The modest reaction conditions also indicate the feasibility of low-capital requirements for building distributed hydrogen generating and fueling stations based on this technology.

"We believe this exciting technology has the potential to enable the widespread use of cell vehicles around the world and displace fossil fuels," Rollin said.

Explore further: Breakthrough in hydrogen fuel production could revolutionize alternative energy market

More information: High-yield hydrogen production from biomass by in vitro metabolic engineering: Mixed sugars coutilization and kinetic modeling, PNAS, www.pnas.org/cgi/doi/10.1073/pnas.1417719112

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gkam
2.4 / 5 (8) Apr 06, 2015
Good, but much of that biomass should be returned to the soil, not converted to fuel.
Nikos
4.8 / 5 (4) Apr 06, 2015
In the long run, electric cars will make the bulk of all types of cars.
ab3a
5 / 5 (2) Apr 06, 2015
So this generates hydrogen gas. Great. However, the energy required to compress the gas in to useful storage for a vehicle is not trivial.

It's a significant step forward, except that the problem of hydrogen storage and transportation remains. However, if it were used on site to generate power with fuel cells...
betterexists
1.2 / 5 (5) Apr 06, 2015
I would love all wild cats, dogs, bears, crocs...All cruel ones going into that dirty biomass mix!
That will in turn enhance free herbivore production which also will go into the pot UNTIL Grass is used EASILY & INEXPENSIVELY for that purpose!
Those Animals are Only for Kids! There are Plenty of Youtube Videos of them Already!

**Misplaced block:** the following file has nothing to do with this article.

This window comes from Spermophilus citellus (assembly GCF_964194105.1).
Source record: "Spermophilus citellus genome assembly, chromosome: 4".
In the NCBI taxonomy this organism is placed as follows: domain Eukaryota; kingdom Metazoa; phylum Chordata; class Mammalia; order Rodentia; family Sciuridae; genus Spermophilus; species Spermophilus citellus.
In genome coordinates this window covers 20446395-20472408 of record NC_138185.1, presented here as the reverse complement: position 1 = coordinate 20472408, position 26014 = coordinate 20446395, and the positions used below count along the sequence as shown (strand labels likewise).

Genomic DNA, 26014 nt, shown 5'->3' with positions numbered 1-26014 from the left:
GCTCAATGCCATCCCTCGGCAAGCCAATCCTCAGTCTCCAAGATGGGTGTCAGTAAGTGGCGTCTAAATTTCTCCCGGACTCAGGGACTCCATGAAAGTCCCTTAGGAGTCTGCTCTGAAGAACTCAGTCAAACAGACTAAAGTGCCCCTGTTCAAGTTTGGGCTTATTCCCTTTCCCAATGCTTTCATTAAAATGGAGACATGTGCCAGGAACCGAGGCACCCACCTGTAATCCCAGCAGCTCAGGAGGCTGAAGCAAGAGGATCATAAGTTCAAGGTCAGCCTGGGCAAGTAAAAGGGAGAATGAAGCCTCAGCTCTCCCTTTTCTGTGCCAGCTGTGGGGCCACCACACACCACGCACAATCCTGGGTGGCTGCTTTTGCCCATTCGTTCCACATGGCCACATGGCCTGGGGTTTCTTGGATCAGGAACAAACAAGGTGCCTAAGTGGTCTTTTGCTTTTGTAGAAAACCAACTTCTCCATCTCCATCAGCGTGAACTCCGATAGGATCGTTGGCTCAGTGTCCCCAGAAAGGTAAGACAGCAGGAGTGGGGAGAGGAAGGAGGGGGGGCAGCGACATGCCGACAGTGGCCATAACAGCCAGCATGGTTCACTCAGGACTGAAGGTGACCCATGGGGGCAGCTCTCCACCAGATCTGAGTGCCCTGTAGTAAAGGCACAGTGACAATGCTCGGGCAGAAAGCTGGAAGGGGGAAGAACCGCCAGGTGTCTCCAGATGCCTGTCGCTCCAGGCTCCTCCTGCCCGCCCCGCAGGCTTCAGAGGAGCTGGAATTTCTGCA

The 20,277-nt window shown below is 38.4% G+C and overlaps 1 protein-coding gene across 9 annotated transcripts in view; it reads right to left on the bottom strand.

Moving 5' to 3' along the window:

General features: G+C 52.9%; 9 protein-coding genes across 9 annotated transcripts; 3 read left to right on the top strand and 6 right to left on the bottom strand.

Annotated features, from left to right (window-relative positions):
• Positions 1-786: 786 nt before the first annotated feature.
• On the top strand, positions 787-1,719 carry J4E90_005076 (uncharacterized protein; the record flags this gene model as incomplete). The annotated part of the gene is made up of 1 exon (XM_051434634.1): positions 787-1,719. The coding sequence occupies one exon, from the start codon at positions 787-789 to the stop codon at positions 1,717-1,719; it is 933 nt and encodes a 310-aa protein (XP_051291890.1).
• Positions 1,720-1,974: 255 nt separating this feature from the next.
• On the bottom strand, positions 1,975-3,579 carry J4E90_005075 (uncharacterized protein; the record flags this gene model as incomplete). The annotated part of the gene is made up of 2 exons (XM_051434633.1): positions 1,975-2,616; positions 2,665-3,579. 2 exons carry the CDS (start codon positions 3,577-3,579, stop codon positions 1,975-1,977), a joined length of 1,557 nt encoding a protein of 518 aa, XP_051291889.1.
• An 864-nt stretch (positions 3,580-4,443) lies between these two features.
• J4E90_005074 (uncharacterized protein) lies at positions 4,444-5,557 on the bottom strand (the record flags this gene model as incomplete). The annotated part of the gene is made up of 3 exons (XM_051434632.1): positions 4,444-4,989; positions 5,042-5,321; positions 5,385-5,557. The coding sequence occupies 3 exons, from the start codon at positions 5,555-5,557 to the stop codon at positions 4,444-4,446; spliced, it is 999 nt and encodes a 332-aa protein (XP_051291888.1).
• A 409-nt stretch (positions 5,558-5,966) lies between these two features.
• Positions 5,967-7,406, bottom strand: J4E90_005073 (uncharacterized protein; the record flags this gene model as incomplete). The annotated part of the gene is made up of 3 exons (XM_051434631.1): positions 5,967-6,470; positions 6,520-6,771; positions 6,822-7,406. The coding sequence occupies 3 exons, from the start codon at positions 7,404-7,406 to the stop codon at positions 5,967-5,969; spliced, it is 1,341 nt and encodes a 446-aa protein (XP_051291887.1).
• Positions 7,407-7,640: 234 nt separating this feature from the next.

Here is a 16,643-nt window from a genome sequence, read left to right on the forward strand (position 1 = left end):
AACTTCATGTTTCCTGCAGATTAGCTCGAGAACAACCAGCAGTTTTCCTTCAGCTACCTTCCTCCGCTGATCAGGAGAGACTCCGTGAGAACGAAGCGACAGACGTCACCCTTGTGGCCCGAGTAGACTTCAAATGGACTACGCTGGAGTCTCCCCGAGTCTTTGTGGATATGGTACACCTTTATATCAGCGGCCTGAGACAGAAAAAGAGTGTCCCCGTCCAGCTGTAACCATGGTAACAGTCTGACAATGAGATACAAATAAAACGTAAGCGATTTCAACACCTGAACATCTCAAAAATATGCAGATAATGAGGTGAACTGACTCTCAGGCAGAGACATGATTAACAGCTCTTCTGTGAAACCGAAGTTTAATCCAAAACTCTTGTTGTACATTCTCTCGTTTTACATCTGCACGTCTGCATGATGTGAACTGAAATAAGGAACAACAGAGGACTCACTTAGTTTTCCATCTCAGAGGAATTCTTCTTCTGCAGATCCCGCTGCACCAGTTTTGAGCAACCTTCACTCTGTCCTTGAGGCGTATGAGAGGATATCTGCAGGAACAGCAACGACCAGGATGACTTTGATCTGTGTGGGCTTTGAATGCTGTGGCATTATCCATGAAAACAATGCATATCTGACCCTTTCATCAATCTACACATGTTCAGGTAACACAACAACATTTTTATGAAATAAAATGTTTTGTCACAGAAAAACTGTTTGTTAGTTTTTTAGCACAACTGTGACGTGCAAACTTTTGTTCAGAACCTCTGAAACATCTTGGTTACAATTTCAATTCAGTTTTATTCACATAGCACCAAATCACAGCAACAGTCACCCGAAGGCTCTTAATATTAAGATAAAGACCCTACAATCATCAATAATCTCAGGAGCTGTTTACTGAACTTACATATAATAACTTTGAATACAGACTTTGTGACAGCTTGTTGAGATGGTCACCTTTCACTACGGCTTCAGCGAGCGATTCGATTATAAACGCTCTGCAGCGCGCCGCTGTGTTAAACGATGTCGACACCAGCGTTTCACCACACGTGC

ForConsideration
4 / 5 (4) Apr 06, 2015
I'm no energy expert, so pardon my naivete. But it would seem to me that using such a technology to replace coal-powered plants would be a logical first use. Process it near the plants (reduce/eliminate the storage/transportation issues). Replacing coal with hydrogen would also seem to have the greatest environmental bang for the buck, as coal is much worse than gasoline, right?
Curious what the experts think.
jeffensley
1.5 / 5 (2) Apr 06, 2015
In the long run, electric cars will make the bulk of all types of cars.


If battery technology improves, yes and I know much research is being poured into this field. We can't continue to rely on Li however.
PPihkala
2.8 / 5 (4) Apr 07, 2015
This and other energy systems used today will be obsolete in the near future when Solar Hydrogen Trends generator utilizing water and small amount of electricity start making hydrogen for every energy need we have, at half the current generation costs. See www.solarhydrogentrends.com
Pavel F
4.3 / 5 (3) Apr 07, 2015
jeffensley The problem with batteries is that they rely on two things: reactive materials for electrodes and (so far not disproved) simple rules ("laws") of thermodynamics. The second ones are good to indicate the maximum output, efficiency etc. The issue is the availability of reactive materials. You mention Li, but this has to be manufactured first before it can be used and to make Li you need a lot of electricity in the first place. The selection of anodic materials is even more challenging and the (concievably) best candidate (fluorine) would not qualify for variety of reasons (toxicity etc.) So we have to chose something less performing...The storage of energy in capacitors could be much more interesting...
jeffensley
2.5 / 5 (2) Apr 07, 2015
jeffensley The problem with batteries is that they rely on two things: reactive materials for electrodes and (so far not disproved) simple rules ("laws") of thermodynamics. The second ones are good to indicate the maximum output, efficiency etc. The issue is the availability of reactive materials. You mention Li, but this has to be manufactured first before it can be used and to make Li you need a lot of electricity in the first place. The selection of anodic materials is even more challenging and the (concievably) best candidate (fluorine) would not qualify for variety of reasons (toxicity etc.) So we have to chose something less performing...The storage of energy in capacitors could be much more interesting...